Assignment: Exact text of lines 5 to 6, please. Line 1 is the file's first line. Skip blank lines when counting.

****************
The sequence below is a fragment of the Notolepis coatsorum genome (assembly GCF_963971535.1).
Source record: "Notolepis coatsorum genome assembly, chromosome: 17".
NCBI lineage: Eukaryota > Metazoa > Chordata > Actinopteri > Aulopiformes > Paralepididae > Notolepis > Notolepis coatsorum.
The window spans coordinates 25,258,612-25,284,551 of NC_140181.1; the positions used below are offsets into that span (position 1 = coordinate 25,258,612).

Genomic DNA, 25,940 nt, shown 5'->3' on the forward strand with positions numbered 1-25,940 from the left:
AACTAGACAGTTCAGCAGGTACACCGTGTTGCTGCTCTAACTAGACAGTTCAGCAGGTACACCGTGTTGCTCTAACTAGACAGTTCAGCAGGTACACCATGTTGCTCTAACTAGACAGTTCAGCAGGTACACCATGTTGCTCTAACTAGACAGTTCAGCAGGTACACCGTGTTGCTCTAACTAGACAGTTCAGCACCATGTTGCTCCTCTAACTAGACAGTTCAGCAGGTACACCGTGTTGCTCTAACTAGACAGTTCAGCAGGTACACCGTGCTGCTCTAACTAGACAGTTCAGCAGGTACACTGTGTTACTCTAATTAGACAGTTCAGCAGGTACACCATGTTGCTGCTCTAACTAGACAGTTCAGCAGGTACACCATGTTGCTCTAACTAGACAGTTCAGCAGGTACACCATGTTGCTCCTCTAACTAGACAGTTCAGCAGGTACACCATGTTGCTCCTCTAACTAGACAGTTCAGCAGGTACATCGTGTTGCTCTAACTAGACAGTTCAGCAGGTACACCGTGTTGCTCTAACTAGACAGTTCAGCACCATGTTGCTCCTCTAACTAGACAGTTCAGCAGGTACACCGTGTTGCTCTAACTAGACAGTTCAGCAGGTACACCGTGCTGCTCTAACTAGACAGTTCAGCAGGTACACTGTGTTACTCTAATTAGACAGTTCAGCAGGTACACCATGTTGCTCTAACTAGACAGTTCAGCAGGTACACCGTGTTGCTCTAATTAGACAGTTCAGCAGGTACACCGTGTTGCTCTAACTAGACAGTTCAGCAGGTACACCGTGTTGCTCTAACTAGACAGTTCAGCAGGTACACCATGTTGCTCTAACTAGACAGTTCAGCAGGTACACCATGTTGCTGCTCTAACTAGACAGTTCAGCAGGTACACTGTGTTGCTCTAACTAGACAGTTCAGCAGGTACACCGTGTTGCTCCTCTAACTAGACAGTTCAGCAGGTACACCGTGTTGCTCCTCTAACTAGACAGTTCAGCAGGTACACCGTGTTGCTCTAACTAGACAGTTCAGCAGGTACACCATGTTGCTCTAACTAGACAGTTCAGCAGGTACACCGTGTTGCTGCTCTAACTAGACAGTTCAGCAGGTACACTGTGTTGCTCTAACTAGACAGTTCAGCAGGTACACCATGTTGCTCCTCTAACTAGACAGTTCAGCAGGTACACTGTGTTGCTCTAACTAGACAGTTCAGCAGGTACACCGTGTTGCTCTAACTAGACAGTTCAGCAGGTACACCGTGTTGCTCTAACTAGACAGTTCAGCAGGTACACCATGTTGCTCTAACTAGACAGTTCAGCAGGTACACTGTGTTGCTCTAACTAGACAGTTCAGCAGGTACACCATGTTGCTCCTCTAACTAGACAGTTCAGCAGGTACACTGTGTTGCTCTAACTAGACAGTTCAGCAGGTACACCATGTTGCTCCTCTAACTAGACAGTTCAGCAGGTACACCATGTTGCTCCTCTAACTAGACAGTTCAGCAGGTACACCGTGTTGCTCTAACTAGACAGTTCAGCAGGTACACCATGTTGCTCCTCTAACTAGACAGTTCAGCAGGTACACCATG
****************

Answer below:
Genomic DNA, 25,940 nt, shown 5'->3' on the forward strand with positions numbered 1-25,940 from the left:
AACTAGACAGTTCAGCAGGTACACCGTGTTGCTGCTCTAACTAGACAGTTCAGCAGGTACACCGTGTTGCTCTAACTAGACAGTTCAGCAGGTACACCATGTTGCTCTAACTAGACAGTTCAGCAGGTACACCATGTTGCTCTAACTAGACAGTTCAGCAGGTACACCGTGTTGCTCTAACTAGACAGTTCAGCACCATGTTGCTCCTCTAACTAGACAGTTCAGCAGGTACACCGTGTTGCTCTAACTAGACAGTTCAGCAGGTACACCGTGCTGCTCTAACTAGACAGTTCAGCAGGTACACTGTGTTACTCTAATTAGACAGTTCAGCAGGTACACCATGTTGCTGCTCTAACTAGACAGTTCAGCAGGTACACCATGTTGCTCTAACTAGACAGTTCAGCAGGTACACCATGTTGCTCCTCTAACTAGACAGTTCAGCAGGTACACCATGTTGCTCCTCTAACTAGACAGTTCAGCAGGTACATCGTGTTGCTCTAACTAGACAGTTCAGCAGGTACACCGTGTTGCTCTAACTAGACAGTTCAGCACCATGTTGCTCCTCTAACTAGACAGTTCAGCAGGTACACCGTGTTGCTCTAACTAGACAGTTCAGCAGGTACACCGTGCTGCTCTAACTAGACAGTTCAGCAGGTACACTGTGTTACTCTAATTAGACAGTTCAGCAGGTACACCATGTTGCTCTAACTAGACAGTTCAGCAGGTACACCGTGTTGCTCTAATTAGACAGTTCAGCAGGTACACCGTGTTGCTCTAACTAGACAGTTCAGCAGGTACACCGTGTTGCTCTAACTAGACAGTTCAGCAGGTACACCATGTTGCTCTAACTAGACAGTTCAGCAGGTACACCATGTTGCTGCTCTAACTAGACAGTTCAGCAGGTACACTGTGTTGCTCTAACTAGACAGTTCAGCAGGTACACCGTGTTGCTCCTCTAACTAGACAGTTCAGCAGGTACACCGTGTTGCTCCTCTAACTAGACAGTTCAGCAGGTACACCGTGTTGCTCTAACTAGACAGTTCAGCAGGTACACCATGTTGCTCTAACTAGACAGTTCAGCAGGTACACCGTGTTGCTGCTCTAACTAGACAGTTCAGCAGGTACACTGTGTTGCTCTAACTAGACAGTTCAGCAGGTACACCATGTTGCTCCTCTAACTAGACAGTTCAGCAGGTACACTGTGTTGCTCTAACTAGACAGTTCAGCAGGTACACCGTGTTGCTCTAACTAGACAGTTCAGCAGGTACACCGTGTTGCTCTAACTAGACAGTTCAGCAGGTACACCATGTTGCTCTAACTAGACAGTTCAGCAGGTACACTGTGTTGCTCTAACTAGACAGTTCAGCAGGTACACCATGTTGCTCCTCTAACTAGACAGTTCAGCAGGTACACTGTGTTGCTCTAACTAGACAGTTCAGCAGGTACACCATGTTGCTCCTCTAACTAGACAGTTCAGCAGGTACACCATGTTGCTCCTCTAACTAGACAGTTCAGCAGGTACACCGTGTTGCTCTAACTAGACAGTTCAGCAGGTACACCATGTTGCTCCTCTAACTAGACAGTTCAGCAGGTACACCATG